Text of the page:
The Occult Symbolism of the Wizard of Oz

The Occult Symbolism of the Wizard of Oz

L. Frank Baum joined Theosophical Society in 1892, and later, a writer of children’s stories.  In 1890, Baum already expressed an understanding of occult themes when he wrote. The Wizard of Oz.” expresses view in: The Occult Symbolism of the Wizard of Oz,“ “it is through a careful investigation into the author’s background however, that the story’s true meaning is revealed.”

“L. Frank Baum, the author of the Wizard of Oz was a member of the Theosophical Society, which is an organization based on occult research and the comparative study of religions. Baum had a deep under- standing of Theosophy and, consciously or not, created an allegory of Theosophic teachings when he wrote the Wizard of Oz. The entire story is an allegorical tale of the soul’s journey toward enlightenment. The same concept of The Yellow Brick Road, for example in Buddhism is referred to as the ‘Golden Path’ & is an integral concept in theosophical beliefs,” shares blog.  The present writer will go out on a limb to suggest Baum knew exactly what he was writing!

An abbreviated recap follows of Dorothy’s spiritual journey:  “The story begins with Dorothy Gale in Kansas, representing the material world, or the physical plane from where our spiritual journey must begin. By exhibiting a desire to seek a higher truth Dorothy has passed the Nadir, & yearns to go over the rainbow, and follow the path to illumination. She is transported to Oz by a giant cyclone which symbolizes the cycles of karma, the cycle of errors and lessons learned. It also represents the theosophical belief in reincarnation, the cycle of the multiple lives & deaths of a soul toward divinity. In occult rhetoric, the spiral represents the evolving self, the Yellow Brick Road begins as an outwardly expanding spiral. This is the soul’s journey as it ascends from the lower depths of consciousness of matter into the higher plane of the spiritual world.”

Along the path to enlightenment and self-fulfillment all the elements necessary:  brains, heart and courage are discovered within oneself.  An occult take on this inner journey follows from blog: “In order to achieve enlightenment Dorothy following the advice of the good witches of the North and South has to vanquish the wicked witches of the East and the West. This is representing the perceived duality in the battle between good & evil. Their union forming a vertical & horizontal axis representing the material world & the vertical of the spiritual dimension, this is symbolic of the marriage between the two in perpetual conflict & perfect balance. Toto represents the inner, intuitive, instinctual, most animal-like part of us. Throughout the movie, Dorothy has conversations with Toto, or her inner intuitive self. The lesson here is to listen to the Toto within. In this movie, Toto was never wrong.”    Toto is simply your gut instinct, exposing the wizard as a fraud and not accompanying the fake in his balloon.  Also, it’s intuition symbolically expressed by Toto taking every opportunity to elude the Wicked Witch of the West, again, instinct compelling one to escape a real threat.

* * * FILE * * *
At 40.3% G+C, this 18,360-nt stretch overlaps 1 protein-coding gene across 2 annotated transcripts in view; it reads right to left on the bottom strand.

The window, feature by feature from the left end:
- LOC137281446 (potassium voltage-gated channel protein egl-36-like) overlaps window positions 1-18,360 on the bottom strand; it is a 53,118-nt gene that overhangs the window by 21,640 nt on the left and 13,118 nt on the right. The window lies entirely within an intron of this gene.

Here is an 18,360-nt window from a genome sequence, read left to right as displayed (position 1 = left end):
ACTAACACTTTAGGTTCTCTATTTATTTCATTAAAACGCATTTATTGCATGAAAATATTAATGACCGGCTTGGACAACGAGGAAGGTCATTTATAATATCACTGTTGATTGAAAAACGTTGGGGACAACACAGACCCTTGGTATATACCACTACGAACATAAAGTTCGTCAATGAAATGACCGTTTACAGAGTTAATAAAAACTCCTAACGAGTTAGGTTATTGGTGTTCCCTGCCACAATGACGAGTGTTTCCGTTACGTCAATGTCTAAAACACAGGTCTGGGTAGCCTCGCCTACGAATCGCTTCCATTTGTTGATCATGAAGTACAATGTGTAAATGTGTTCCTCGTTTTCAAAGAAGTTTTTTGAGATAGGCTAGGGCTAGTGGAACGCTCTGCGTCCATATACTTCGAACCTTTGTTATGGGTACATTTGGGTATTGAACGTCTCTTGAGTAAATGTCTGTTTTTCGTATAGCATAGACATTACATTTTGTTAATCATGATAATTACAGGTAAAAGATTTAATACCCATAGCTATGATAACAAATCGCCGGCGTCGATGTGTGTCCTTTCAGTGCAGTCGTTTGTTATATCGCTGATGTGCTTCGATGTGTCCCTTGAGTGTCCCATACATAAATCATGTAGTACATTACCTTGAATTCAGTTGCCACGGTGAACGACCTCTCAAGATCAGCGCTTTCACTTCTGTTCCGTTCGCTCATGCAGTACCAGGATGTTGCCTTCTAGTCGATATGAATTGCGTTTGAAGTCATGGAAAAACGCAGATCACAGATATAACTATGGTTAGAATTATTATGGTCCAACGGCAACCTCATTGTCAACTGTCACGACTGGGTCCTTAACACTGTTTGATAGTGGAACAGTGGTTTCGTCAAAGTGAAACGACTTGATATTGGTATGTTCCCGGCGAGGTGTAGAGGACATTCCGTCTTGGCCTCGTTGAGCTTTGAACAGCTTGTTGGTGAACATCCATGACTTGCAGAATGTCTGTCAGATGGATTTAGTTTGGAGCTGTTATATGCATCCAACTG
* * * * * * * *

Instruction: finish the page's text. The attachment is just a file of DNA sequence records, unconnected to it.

Blog caps off Dorothy’s journey with the ultimate revelation:  “….with the help of the Good Witch of the North (her divine guide), she finally understands: everything she ever wanted could be found “in her own backyard”or point of fact-’within’.”

It is true but remains strange, Dorothy ends story where she began – but somehow changed – and venture a guess – by esoteric means?  Blog concludes story:  “…Dorothy wakes up in Kansas: at the very point where she first began. Her spiritual & physical life are irreversibly intertwined. She is now comfortable within herself, empowered and, despite her family’s disbelief in this case representing the uninitiated in esoteric traditions, Dorothy concludes- ‘There is no place like home’.”  Dorothy has been transformed by illumination even when those around her fail to comprehend it!

Vigilant Citizen includes darker aspects to occult symbolism in story and how both the movie and song, “Somewhere Over the Rainbow,“ used for purposes of mind control.

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